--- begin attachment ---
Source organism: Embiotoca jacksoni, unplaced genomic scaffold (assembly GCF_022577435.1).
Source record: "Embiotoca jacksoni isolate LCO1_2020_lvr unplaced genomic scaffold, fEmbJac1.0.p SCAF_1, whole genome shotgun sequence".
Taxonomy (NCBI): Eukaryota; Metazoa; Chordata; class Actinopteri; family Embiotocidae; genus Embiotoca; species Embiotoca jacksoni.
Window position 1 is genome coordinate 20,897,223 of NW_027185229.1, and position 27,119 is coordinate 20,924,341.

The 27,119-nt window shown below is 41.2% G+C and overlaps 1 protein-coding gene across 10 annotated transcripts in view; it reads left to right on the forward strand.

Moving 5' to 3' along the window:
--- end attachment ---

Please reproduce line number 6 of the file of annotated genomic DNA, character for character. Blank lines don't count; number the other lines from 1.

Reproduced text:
Moving 5' to 3' along the window: